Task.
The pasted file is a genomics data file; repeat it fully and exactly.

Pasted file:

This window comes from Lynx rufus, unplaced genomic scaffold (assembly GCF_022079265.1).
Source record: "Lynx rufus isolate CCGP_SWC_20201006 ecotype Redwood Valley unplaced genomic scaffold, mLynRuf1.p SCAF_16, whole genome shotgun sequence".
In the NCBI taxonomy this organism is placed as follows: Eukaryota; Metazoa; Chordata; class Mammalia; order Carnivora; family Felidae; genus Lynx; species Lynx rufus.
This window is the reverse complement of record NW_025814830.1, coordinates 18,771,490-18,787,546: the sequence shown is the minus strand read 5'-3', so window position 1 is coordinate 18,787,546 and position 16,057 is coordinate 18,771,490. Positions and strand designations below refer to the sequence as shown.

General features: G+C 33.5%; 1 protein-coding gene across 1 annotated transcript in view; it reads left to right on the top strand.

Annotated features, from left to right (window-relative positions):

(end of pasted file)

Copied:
This window comes from Lynx rufus, unplaced genomic scaffold (assembly GCF_022079265.1).
Source record: "Lynx rufus isolate CCGP_SWC_20201006 ecotype Redwood Valley unplaced genomic scaffold, mLynRuf1.p SCAF_16, whole genome shotgun sequence".
In the NCBI taxonomy this organism is placed as follows: Eukaryota; Metazoa; Chordata; class Mammalia; order Carnivora; family Felidae; genus Lynx; species Lynx rufus.
This window is the reverse complement of record NW_025814830.1, coordinates 18,771,490-18,787,546: the sequence shown is the minus strand read 5'-3', so window position 1 is coordinate 18,787,546 and position 16,057 is coordinate 18,771,490. Positions and strand designations below refer to the sequence as shown.

General features: G+C 33.5%; 1 protein-coding gene across 1 annotated transcript in view; it reads left to right on the top strand.

Annotated features, from left to right (window-relative positions):